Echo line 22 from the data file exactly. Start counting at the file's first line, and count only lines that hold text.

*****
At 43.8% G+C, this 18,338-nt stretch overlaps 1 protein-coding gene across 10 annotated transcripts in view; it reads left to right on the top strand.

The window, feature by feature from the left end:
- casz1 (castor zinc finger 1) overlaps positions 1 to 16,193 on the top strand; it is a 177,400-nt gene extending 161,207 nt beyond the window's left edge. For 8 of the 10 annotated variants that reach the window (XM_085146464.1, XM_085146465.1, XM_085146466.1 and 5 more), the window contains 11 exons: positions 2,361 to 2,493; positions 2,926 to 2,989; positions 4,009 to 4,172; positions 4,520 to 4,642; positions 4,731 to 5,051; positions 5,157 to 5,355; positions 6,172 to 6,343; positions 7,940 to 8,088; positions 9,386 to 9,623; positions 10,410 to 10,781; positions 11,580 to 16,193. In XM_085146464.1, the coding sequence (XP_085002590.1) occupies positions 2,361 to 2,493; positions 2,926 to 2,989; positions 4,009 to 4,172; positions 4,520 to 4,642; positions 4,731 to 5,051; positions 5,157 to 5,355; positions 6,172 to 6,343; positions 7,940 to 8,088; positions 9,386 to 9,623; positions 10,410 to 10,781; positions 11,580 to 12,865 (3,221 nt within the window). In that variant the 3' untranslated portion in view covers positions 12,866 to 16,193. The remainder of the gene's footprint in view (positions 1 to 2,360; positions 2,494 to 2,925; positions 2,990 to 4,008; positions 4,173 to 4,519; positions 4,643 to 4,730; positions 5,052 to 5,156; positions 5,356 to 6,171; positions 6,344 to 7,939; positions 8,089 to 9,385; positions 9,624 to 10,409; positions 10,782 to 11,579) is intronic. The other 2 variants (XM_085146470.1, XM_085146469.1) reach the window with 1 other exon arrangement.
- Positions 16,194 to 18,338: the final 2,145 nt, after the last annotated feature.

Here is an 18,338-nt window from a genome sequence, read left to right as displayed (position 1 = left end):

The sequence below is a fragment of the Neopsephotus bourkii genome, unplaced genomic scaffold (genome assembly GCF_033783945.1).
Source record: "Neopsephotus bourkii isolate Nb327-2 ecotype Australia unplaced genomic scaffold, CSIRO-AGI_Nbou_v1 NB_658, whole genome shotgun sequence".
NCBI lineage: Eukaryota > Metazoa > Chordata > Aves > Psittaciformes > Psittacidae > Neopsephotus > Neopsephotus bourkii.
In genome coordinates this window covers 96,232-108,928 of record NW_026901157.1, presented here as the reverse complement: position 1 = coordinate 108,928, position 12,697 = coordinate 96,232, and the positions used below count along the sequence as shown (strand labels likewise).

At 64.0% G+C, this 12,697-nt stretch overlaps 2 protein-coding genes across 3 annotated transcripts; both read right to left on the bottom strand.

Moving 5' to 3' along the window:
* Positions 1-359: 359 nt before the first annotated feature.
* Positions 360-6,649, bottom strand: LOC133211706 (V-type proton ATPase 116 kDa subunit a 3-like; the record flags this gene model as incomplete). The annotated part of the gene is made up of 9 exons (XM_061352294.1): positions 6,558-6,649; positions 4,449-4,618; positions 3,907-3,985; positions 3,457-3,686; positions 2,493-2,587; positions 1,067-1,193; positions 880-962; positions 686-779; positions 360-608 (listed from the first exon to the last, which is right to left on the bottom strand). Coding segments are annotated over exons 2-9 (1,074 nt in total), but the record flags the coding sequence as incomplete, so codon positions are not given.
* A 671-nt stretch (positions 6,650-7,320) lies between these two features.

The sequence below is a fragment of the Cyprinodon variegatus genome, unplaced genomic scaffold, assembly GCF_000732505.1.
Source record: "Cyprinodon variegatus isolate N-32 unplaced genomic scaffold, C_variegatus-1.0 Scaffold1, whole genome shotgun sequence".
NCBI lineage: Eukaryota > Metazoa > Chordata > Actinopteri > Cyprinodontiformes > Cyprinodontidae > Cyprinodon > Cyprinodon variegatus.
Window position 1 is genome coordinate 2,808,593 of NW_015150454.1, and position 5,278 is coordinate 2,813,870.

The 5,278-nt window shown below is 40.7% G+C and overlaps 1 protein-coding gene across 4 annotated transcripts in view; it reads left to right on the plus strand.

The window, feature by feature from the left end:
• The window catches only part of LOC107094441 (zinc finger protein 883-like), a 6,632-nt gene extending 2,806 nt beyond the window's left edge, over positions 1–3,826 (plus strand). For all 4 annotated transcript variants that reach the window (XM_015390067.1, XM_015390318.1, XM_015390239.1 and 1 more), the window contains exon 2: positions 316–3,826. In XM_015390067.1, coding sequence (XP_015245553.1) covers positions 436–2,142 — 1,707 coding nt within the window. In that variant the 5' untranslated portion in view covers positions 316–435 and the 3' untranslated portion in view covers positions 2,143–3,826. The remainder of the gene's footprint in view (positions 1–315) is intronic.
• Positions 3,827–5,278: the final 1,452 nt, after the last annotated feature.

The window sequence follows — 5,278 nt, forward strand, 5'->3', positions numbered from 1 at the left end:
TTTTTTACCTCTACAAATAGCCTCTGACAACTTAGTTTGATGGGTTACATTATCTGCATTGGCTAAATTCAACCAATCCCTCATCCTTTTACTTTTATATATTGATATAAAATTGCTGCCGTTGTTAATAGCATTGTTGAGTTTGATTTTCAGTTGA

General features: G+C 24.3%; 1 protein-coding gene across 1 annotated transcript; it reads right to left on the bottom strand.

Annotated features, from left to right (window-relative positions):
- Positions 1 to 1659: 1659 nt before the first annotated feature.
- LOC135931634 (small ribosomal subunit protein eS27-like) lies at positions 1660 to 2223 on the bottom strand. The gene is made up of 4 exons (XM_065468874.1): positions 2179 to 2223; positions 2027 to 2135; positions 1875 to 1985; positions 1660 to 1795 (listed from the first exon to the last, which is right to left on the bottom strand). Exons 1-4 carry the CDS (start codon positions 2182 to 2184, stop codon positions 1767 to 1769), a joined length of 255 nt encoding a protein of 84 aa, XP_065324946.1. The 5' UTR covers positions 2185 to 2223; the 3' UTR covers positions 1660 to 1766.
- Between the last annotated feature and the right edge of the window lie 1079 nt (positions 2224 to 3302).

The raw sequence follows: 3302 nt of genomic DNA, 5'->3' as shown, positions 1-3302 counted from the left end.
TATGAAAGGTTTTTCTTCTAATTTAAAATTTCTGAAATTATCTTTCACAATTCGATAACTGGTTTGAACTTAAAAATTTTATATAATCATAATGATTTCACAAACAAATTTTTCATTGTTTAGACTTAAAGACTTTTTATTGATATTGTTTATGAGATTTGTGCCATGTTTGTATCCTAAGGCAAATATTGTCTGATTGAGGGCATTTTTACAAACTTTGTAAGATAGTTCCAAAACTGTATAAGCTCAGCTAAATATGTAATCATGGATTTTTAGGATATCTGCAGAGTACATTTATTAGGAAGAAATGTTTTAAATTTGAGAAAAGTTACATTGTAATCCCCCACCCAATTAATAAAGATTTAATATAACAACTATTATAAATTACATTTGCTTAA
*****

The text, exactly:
• Positions 3,827–5,278: the final 1,452 nt, after the last annotated feature.